[Originally published on Popcorn Popping 2006]
Some pieces of plastic just know what they want to be
long before they are brewed in a pocked vat,
or birthed violently from mold to assembly line,
long before even the formula in some chemist’s folder.
I knew this for certain driving in the city the other day.
All the radio offered was wars and rumors of wars.
And the city’s studied pose—all sterility and alienation—
asserted itself in every gutter and rain-thirsty grate.
It was an orange barrel, distant relative of the one-eyed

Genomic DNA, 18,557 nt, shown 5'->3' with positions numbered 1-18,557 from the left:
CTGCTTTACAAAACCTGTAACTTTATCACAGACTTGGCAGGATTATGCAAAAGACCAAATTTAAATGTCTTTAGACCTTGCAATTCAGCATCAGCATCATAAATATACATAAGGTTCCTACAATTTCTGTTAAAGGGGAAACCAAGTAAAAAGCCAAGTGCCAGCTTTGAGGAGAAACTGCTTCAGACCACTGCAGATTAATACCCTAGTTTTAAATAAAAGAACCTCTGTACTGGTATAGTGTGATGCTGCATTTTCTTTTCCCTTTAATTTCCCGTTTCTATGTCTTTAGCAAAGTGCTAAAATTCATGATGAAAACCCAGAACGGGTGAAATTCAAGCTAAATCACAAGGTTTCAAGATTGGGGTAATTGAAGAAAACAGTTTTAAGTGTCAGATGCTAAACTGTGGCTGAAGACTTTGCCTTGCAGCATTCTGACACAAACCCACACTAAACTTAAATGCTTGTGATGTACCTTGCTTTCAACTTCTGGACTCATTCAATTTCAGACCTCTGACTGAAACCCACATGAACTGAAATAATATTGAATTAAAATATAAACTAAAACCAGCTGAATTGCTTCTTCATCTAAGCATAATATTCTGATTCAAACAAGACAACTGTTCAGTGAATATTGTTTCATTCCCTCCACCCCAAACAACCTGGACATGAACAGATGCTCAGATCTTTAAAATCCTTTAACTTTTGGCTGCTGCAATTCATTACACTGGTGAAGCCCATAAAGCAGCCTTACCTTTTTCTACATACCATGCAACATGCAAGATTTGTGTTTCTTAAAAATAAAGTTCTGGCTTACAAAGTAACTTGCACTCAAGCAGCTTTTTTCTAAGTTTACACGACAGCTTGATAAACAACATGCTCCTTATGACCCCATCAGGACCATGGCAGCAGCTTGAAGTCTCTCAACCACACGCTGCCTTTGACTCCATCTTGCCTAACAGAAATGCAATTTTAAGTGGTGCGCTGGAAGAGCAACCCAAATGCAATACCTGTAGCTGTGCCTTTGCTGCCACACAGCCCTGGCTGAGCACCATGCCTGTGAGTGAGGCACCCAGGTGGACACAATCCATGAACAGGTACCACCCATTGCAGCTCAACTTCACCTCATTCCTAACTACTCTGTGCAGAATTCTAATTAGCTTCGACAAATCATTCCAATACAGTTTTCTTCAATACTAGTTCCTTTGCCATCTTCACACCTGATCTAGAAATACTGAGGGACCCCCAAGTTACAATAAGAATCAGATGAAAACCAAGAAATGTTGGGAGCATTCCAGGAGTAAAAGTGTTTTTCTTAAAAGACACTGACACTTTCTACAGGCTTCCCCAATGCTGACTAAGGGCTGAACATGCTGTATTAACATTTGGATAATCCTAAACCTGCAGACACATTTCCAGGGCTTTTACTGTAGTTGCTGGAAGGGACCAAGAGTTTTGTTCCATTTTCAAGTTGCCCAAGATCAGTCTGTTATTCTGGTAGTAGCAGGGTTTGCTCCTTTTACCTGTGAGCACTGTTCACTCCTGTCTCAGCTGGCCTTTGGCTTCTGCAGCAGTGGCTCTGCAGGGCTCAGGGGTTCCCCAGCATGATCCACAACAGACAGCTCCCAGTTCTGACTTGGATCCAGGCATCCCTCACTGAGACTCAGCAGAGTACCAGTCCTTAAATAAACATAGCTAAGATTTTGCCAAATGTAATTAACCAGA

folding barricade; a portable, poor man’s jersey barrier.
Penetrating the median, coming to an abrupt stop,
a car had spilled the barrel’s sand guts all over the road.
A gaudy bloom, frisbee-sized, shamelessly yellow and
brown, burst from the orange plastic shards that remained.
“I would have preferred a rose too,” the proud new
flower pot seemed to say, “but life being what it is, and
having just retired from the highway department,
I can’t complain about the sunflower."